Humanly speaking Dan Adler had arrived. He was the Music Minister at an exciting congregation in the Minneapolis area where he and his wife Sandy saw it grow from 350 to 5000 in their weekend services in just 11 years. Dan developed a worship ministry involving 145 musicians, launched a publishing and recording ministry for the church where he co-produced three worship albums and one children’s album with the songs written and performed by Dan and members of the worship team. In his spare time he also served on staff part-time with Promise Keepers, leading worship about 6 times per year around the country.
Then in 1993 something happened. “I started leading a monthly service at our church that was an hour and a half of celebrative praise and worship with freedom of expression and testimonies.” In time that service grew and attracted people from other congregations. One Saturday night in January of 1995 as Dan looked out over a jam-packed gym, the Lord spoke to him. “I felt like the Lord told me – as clearly as I’ve ever heard Him – that I should use this venue to bring Christians together across racial and denominational barriers.”
At Promise Keeper events Dan saw how ethnically diverse men came together to worship with many styles of music. He also saw something else after the events, “we would go back to our racially, denominationally, congregationally and often generationally divided churches and nothing would change.”
It was then that Dan and his wife, Sandy made the decision to leave their church. “We began the frightening and daunting task of leaving a successful ministry, starting an upstream ministry in uncharted territory to form a non-profit organization called Heart of the City Ministries.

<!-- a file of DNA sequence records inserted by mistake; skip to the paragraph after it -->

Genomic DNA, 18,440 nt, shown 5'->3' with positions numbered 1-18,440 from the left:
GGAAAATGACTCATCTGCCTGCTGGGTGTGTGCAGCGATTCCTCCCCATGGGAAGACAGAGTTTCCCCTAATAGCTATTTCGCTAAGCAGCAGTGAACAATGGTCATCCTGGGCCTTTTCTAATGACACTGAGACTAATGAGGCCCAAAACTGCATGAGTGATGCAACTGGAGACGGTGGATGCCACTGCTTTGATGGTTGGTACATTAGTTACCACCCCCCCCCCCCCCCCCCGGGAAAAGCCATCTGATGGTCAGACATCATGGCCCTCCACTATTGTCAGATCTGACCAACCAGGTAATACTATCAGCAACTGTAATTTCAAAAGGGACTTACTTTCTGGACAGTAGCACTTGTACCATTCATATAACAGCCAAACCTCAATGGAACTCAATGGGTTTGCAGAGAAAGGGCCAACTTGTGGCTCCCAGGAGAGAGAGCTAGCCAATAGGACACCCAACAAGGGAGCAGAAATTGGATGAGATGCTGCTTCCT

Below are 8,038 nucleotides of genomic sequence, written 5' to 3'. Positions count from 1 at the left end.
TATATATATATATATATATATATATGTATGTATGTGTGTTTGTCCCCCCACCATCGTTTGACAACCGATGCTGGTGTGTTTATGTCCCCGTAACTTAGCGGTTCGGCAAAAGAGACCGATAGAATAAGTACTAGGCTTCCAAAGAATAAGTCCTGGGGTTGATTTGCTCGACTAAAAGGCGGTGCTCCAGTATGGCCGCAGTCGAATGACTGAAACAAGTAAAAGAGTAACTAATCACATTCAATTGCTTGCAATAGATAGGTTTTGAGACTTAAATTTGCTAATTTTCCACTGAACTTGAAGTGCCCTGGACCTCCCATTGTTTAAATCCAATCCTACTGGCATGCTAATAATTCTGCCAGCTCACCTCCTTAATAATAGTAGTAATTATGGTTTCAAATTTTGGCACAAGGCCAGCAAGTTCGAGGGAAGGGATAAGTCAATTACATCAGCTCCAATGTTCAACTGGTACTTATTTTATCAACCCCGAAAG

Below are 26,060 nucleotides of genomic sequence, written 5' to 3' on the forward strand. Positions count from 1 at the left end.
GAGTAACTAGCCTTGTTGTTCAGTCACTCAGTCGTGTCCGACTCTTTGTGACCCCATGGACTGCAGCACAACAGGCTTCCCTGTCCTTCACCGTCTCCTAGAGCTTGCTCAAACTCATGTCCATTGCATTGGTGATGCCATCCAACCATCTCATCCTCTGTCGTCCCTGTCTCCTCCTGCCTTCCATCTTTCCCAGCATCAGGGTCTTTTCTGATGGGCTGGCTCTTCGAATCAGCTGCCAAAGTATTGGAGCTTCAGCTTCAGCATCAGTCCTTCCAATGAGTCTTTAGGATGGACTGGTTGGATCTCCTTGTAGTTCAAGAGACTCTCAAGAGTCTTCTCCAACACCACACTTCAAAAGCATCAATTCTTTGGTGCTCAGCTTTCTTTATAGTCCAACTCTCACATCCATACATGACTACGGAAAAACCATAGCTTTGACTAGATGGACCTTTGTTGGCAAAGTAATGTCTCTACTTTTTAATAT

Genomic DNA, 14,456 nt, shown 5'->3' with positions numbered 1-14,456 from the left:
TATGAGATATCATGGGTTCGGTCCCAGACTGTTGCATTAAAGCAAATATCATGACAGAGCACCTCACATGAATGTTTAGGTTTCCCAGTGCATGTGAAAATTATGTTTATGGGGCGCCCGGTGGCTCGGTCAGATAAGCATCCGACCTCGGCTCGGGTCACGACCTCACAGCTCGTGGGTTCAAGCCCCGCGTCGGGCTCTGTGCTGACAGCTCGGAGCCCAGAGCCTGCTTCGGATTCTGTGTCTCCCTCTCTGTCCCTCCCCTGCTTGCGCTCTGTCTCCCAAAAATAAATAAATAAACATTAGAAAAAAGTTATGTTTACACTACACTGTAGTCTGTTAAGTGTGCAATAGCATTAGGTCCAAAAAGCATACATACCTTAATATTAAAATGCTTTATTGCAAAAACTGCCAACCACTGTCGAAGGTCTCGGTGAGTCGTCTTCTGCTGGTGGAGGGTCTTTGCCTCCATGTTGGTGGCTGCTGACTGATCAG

Our mission is “to unite Christians and break patterns of racial and denominational division by the power of God through music, education and gatherings of worship and prayer.”
To accomplish this mission, Dan had to make one major intentional change. “I needed a multi-ethnic band. At my church, we had some fabulous musicians but they were all Caucasian. I knew we couldn’t have a mostly Caucasian band with token “ethnic” members if we were going to have any credibility.” The search began for ethnically diverse musicians. “I networked with churches and musicians I knew of other ethnicities to get their recommendations.”
In time, the Heart of the City Worship Band included members of 10 different ethnicities. “The styles we use reflect the ethnic make-up of our band and of many of the people in our region. We utilize Gospel, Reggae, East Indian Bhangra, Native American styles, Latin styles, Messianic Jewish styles, rock, jazz and hymn styles. God has blessed me with a gift to be able to write a broad variety of musical styles and I write with our singers in mind. One of the most rewarding things for me has been having some of my Gospel songs being sung by African American churches, some of my Native American style songs being sung by Native American ministries and some of my songs with Hmong translations being sung by Hmong congregations around the country. In Easter of 2011, one of our songs entitled “Resurrection Chant” was put out in a choral arrangement by WORD Music and sung by over 27,000 choir members around the country. So it’s been exciting to see our songs make an impact in this way.”
The band holds 8 worship celebrations a year, at host churches. Dan says, “These worship gatherings are meant to bring Christians together from across urban/suburban, ethnic and denominational lines in order to seek God, pray for Biblical unity and intentionally build bridges between us.”
When asked, “How is the ministry going?’ Dan replied, “This has been an upstream, often discouraging yet rewarding path that we’ve been called to. Sometimes, nothing seems better to be doing. Other times, nothing seems harder. But unity in the Body of Christ is not optional – as most Christians seem to think. It is vital and it is the sign to the world that Jesus is the Savior and that we are truly His followers. So we press on with one voice in praise!”